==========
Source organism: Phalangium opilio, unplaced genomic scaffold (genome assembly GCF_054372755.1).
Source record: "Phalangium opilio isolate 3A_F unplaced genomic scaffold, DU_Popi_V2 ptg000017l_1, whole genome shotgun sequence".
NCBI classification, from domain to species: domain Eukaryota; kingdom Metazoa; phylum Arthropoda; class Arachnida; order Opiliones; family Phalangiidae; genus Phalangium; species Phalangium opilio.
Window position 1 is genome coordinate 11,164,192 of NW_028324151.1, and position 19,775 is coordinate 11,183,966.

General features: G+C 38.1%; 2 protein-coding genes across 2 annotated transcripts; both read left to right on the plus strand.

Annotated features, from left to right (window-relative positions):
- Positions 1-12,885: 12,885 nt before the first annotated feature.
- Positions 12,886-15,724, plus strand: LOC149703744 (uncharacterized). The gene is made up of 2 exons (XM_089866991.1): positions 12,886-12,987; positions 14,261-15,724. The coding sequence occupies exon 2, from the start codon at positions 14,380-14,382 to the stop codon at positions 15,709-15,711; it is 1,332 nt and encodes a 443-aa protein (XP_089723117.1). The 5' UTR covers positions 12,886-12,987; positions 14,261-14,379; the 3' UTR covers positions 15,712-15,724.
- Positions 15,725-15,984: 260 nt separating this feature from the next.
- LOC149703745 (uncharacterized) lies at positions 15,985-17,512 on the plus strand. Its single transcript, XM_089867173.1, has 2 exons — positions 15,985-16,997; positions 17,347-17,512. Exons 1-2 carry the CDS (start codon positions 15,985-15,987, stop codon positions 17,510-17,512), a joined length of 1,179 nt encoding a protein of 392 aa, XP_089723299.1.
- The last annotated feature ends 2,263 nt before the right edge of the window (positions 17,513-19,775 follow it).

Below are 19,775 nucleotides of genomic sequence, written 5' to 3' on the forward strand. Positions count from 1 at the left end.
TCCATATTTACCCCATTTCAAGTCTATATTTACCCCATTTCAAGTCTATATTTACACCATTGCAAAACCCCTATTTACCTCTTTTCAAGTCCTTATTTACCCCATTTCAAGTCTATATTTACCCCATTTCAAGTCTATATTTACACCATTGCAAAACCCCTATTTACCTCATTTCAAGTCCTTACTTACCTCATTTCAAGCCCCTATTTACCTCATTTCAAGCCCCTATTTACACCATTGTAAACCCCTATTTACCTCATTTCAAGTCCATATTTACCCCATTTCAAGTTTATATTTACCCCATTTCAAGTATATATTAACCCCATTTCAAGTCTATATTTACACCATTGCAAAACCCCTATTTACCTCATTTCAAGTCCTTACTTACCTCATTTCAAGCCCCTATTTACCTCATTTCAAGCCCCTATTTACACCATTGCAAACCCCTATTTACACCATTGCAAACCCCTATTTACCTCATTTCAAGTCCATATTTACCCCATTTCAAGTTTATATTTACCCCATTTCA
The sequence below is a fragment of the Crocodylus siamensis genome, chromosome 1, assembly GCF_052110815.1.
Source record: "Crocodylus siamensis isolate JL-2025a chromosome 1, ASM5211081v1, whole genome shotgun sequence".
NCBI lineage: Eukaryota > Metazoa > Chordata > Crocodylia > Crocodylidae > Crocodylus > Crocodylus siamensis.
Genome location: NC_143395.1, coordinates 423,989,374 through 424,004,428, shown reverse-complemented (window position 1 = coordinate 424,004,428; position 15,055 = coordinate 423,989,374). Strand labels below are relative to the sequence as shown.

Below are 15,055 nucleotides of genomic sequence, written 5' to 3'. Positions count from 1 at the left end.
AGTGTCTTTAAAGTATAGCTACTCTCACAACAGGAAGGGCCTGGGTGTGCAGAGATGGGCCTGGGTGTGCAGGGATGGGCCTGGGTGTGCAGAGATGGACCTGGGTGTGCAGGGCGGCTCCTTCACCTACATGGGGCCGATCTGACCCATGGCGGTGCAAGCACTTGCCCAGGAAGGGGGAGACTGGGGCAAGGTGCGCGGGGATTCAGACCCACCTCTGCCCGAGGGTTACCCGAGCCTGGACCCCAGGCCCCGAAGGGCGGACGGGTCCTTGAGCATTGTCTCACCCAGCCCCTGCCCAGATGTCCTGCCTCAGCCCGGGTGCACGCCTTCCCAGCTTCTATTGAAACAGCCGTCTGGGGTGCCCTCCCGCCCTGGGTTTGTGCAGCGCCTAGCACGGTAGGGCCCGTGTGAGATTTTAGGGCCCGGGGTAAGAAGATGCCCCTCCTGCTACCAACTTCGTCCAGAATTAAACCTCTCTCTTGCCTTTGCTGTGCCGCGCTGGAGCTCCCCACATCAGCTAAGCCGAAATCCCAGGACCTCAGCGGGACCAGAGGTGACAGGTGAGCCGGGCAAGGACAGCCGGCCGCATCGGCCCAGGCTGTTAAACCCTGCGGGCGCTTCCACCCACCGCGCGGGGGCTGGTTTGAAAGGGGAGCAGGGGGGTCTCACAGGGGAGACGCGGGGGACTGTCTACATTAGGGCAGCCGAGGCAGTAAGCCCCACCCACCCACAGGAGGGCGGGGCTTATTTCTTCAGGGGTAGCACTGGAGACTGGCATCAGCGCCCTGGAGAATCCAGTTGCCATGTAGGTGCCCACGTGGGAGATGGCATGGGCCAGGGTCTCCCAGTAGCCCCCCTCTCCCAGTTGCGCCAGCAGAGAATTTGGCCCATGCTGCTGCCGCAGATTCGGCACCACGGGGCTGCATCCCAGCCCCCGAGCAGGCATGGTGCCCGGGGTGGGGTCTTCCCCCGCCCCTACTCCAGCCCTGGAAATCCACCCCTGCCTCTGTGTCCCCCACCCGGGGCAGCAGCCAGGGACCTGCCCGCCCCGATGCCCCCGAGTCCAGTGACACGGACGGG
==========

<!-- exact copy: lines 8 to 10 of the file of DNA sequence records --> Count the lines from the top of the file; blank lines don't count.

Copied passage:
- Positions 12,886-15,724, plus strand: LOC149703744 (uncharacterized). The gene is made up of 2 exons (XM_089866991.1): positions 12,886-12,987; positions 14,261-15,724. The coding sequence occupies exon 2, from the start codon at positions 14,380-14,382 to the stop codon at positions 15,709-15,711; it is 1,332 nt and encodes a 443-aa protein (XP_089723117.1). The 5' UTR covers positions 12,886-12,987; positions 14,261-14,379; the 3' UTR covers positions 15,712-15,724.
- Positions 15,725-15,984: 260 nt separating this feature from the next.
- LOC149703745 (uncharacterized) lies at positions 15,985-17,512 on the plus strand. Its single transcript, XM_089867173.1, has 2 exons — positions 15,985-16,997; positions 17,347-17,512. Exons 1-2 carry the CDS (start codon positions 15,985-15,987, stop codon positions 17,510-17,512), a joined length of 1,179 nt encoding a protein of 392 aa, XP_089723299.1.